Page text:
The War Zone Freelance Exhibition in Berlin

On March 18, my friends and colleagues over at the War Zone Freelance Exhibition opened their newest exhibition in the venues of the Sprechsaal in Berlin, Germany. They show the work they have done over the years from countries like Syria, Iraq, Lebanon, or Jordan. The exhibition also includes various footage from their journeys and stresses the important work of translators and fixers, whom we journalists are in close relation with in order to do our job. On Thursday, they will have a panel discussion on how the media deals with graphic footage from war zones. If you can, go …

A day with the lifesavers of Sea-Watch

Today I was invited to spend a day with the lifesavers of Sea-Watch from Germany to document their important work. They are stand-by 24/7 to guard the coast of Lesbos in Greece to find and rescue refugee boats coming from Turkey. Without their endeavours, a lot more names would be on the list of people that have drowned and died and unnecessary death in the Aegean Sea, trying to find refuge in Europe.

The martyr’s cemetery of Hezbollah in Beirut

If you are interested in Lebanon’s main Shia party and you happen to be in Beirut, make sure to check out the main cemetery of martyrs in Beirut. In Arabic it’s called “روضة الشهيدين“, which means “Place of two martyrs” in English. Many of the party’s fighters have died during the 2006 war with Israel, and since secretary general Sayyed Hassan Nasrallah decided to send his troops to battle in Syria alongside with Al-Assad’s troops, the number of martyrs quickly increased. The whole cemetery is quite big, yet these photos only show the roofed main hall, where many prominent members …

The Jewish cemetery of Beirut, Lebanon

Welcome to the Jewish cemetery in Beirut, Lebanon.  Many visitors of Beirut would never think that this city actually has a very old Jewish cemetery, which is located right on Sodeco square near the district of Ashrafiyeh. The cemetery is closed off to the public since many years, but it is possible to see some of the tombstones from Damascus road from the outside. Even the head of the Jewish committee in Lebanon, Isaac Arazi (who lives in France permanently) is not allowing any visitors inside, so I was really lucky to get these shots.   The cemetery is generally …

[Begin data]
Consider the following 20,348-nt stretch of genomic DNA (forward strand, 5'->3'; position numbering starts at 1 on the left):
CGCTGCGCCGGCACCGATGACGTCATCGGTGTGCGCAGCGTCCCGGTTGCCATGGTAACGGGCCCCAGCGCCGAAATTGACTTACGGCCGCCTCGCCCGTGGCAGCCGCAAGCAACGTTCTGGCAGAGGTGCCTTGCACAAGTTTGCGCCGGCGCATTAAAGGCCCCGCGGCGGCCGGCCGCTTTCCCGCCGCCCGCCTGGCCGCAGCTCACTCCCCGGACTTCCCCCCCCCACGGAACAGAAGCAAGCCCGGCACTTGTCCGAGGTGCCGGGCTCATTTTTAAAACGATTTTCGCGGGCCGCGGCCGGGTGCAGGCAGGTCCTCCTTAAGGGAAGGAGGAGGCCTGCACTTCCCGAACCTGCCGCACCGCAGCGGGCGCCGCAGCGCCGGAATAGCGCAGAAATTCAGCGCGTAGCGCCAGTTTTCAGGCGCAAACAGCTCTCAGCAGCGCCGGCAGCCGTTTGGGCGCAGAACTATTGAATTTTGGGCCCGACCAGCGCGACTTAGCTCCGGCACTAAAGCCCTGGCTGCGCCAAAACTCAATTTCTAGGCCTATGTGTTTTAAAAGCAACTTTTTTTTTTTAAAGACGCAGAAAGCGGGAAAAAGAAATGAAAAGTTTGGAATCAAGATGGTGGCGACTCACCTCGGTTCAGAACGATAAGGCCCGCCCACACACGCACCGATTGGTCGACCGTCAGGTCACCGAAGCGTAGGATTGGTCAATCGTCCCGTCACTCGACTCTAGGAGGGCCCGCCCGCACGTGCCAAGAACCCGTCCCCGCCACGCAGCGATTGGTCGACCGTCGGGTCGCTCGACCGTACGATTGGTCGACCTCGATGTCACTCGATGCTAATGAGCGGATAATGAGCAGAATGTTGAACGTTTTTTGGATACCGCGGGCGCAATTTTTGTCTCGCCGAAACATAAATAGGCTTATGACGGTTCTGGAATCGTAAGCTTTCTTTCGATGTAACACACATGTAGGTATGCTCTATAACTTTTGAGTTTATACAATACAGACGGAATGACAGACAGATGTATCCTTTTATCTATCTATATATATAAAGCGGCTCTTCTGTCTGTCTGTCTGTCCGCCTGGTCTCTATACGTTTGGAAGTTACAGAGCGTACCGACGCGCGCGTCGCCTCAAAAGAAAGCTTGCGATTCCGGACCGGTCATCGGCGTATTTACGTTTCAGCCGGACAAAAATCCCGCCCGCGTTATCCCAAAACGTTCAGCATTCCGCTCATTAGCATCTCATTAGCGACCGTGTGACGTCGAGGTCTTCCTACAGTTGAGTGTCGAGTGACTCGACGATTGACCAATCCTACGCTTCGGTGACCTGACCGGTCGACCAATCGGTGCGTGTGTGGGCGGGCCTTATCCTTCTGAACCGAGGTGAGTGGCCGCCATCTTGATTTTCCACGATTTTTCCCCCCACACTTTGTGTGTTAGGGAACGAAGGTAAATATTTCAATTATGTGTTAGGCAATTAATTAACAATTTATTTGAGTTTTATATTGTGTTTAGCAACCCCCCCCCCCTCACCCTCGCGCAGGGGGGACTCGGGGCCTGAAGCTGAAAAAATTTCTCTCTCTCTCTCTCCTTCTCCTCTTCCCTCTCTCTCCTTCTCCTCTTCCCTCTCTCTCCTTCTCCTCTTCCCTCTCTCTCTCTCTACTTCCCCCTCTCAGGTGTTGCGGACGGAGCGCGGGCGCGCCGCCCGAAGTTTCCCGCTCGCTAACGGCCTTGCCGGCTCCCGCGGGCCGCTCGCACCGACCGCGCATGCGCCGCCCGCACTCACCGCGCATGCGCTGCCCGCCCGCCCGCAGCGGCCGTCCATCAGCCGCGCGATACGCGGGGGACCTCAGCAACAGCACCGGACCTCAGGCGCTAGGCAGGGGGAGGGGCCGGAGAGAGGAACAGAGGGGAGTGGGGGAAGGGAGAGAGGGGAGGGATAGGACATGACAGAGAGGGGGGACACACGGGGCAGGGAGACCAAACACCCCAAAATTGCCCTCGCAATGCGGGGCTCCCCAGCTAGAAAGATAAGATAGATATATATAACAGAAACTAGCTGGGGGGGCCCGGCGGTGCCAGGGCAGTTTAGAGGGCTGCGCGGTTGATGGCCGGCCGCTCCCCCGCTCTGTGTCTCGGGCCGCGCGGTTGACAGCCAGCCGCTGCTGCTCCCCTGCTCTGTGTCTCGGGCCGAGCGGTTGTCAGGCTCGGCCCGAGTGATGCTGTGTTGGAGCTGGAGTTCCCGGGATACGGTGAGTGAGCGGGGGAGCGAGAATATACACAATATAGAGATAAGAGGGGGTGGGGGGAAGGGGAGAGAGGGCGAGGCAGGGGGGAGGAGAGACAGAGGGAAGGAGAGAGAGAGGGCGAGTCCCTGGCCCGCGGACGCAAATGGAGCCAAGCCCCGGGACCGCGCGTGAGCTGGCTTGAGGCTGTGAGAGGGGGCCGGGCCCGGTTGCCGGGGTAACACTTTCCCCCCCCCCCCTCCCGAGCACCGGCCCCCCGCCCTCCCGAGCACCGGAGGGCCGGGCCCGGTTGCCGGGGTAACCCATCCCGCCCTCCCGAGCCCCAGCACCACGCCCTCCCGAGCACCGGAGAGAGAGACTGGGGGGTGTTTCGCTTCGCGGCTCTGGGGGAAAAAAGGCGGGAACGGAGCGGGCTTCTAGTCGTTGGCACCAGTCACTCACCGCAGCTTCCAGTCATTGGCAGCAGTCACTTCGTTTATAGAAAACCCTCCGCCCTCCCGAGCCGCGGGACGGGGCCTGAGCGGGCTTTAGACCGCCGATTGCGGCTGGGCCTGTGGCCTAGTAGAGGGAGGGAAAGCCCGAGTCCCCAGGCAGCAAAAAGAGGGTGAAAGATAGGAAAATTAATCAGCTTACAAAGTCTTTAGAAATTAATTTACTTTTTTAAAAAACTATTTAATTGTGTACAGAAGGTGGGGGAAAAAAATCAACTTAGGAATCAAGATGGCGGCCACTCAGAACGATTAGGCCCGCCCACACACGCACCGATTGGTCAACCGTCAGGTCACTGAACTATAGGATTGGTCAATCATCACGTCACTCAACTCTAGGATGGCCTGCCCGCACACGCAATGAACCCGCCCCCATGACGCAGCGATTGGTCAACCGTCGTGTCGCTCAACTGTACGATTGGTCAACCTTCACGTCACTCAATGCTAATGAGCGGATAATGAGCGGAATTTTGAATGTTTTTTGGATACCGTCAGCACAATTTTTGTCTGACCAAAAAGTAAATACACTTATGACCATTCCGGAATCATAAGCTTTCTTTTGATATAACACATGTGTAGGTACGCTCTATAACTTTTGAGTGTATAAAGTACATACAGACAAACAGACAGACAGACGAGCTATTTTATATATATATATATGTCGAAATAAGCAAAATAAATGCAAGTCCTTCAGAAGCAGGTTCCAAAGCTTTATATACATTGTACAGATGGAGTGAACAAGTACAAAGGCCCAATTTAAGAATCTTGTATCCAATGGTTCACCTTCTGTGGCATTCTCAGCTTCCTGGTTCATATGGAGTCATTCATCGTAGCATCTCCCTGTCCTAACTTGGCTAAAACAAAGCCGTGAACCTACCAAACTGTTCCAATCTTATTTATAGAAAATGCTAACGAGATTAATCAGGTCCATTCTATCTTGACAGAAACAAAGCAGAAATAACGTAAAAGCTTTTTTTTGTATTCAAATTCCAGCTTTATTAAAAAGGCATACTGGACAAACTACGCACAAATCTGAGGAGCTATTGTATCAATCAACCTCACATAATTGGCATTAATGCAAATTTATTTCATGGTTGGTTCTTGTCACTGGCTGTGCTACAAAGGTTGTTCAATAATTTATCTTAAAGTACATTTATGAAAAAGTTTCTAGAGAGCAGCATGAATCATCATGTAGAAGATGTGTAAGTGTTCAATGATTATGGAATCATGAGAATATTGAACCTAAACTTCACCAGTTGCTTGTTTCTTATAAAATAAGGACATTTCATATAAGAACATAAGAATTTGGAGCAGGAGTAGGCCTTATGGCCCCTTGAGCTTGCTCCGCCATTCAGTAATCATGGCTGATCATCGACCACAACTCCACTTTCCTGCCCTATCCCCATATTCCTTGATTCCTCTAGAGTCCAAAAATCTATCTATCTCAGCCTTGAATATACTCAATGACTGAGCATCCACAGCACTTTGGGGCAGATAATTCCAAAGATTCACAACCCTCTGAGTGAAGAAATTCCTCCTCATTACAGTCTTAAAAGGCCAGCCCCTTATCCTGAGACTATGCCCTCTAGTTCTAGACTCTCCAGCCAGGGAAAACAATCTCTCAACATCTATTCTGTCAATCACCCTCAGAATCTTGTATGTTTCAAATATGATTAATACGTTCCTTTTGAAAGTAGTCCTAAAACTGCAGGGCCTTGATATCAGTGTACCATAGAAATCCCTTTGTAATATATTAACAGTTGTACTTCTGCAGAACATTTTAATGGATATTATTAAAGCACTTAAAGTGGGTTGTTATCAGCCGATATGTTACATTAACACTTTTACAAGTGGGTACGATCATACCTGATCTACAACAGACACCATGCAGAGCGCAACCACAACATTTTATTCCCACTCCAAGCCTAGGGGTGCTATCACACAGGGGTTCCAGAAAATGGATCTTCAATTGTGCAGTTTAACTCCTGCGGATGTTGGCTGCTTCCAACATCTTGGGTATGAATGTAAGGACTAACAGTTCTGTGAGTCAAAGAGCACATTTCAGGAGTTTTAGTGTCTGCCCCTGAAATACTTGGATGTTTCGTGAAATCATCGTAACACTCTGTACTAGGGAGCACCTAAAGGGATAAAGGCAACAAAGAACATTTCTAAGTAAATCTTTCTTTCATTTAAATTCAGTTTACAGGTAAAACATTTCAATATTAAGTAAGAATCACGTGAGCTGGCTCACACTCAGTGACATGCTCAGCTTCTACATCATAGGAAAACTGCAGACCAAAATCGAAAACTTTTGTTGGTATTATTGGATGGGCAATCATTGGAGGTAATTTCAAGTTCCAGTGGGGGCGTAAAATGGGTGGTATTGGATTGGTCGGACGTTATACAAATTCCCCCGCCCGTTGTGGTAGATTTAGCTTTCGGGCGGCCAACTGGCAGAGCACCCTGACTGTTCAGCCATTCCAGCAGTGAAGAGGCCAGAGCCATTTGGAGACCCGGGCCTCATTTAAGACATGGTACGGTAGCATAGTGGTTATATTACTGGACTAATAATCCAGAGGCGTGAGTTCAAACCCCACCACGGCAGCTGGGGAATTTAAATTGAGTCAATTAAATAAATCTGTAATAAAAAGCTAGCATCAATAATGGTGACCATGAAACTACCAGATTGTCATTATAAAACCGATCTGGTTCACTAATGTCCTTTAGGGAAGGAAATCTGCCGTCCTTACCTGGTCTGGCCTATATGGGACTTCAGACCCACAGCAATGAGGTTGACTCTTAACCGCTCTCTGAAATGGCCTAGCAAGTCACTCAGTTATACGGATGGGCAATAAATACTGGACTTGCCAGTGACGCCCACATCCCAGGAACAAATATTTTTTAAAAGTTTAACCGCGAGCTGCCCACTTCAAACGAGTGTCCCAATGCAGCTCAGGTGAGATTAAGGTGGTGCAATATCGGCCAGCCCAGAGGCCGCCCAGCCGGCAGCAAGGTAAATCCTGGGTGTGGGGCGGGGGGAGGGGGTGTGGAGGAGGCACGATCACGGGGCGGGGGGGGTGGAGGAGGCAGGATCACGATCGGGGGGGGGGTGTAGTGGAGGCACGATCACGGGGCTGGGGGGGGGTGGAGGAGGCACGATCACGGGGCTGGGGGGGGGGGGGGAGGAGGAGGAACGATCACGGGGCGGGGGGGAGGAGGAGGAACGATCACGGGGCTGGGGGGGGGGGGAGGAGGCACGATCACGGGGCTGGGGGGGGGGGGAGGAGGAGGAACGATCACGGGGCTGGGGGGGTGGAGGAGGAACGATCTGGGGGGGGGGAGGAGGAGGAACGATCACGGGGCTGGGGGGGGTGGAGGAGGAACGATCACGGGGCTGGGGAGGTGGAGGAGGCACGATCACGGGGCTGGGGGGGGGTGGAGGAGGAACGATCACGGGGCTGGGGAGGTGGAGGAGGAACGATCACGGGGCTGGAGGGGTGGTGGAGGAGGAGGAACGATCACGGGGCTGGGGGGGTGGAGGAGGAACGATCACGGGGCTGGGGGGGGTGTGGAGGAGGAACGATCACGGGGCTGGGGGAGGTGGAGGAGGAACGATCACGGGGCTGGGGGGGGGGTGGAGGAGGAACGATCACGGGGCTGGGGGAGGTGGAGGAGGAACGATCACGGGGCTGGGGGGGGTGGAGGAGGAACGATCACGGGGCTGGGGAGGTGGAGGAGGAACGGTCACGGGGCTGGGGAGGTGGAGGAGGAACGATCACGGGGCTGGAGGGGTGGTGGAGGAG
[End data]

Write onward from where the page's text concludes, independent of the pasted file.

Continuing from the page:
Baalbek, Lebanon

The city of Baalbek (Arabic: “بعلبك“) in Lebanon is situated right in the heart of the Bekaa valley. Baalbek is a predominantly Shia city with roughly 80.000 inhabitants. Most foreign visitors visit Baalbek for its massive Roman ruins. The city is a stronghold of Hezbollah and features one of the country’s most beautiful mosques, called Sayyeda Khawla. Khawla (السيدة خولة بنت الحسي) was a daughter of Imam Hussein and is allegedly buried in this mosque. The mosque is an example of Iranian Islamic architecture, because it was built with Iranian money. The mosque is open for interested non-Muslims as well …

The ruins of Anjar, Lebanon

The city of Anjar, or “عنجر” in Arabic, is situated in the Beqaa valley, not even ten kilometres away from the border to Syria. Anjar used to be a big city during the Umayyad period, and has been preserved as a UNESCO world heritage site since 1984.

Tripoli, Lebanon

Tripoli, or “Trablus” in Arabic, is my favourite city in Lebanon. It is the only city in this country that has a proper souk, people speak Arabic without using French or English at the same time and it’s a much more genuine and authentic city than for example Beirut. You can get amazing food for very affordable prices and the old city is very beautiful, and similar to Syrian cities like Aleppo. Don’t miss the big mosque of Tripoli, the Mansouri mosque, or the Hamams in this city, that are being renovated at the moment. One Hamam is still functional …

Mleeta, the touristic landmark of Hezbollah

My first time at this place was in summer 2010, shortly after it was opened by Hezbollah. Situated in the mountains bordering Israel to the east, Mleeta serves as a public relation platform and showcase for the Shia organisation in Lebanon. In contrary to my first visit five years ago, the place looks very much deserted now, but still attracts visitors, domestic and foreign. On the day the pictures were taken, a big tourist group from Sudan visited Mleeta. They also made a few changes to the exhibition, adding a few drones and Israeli spy devices that have been found …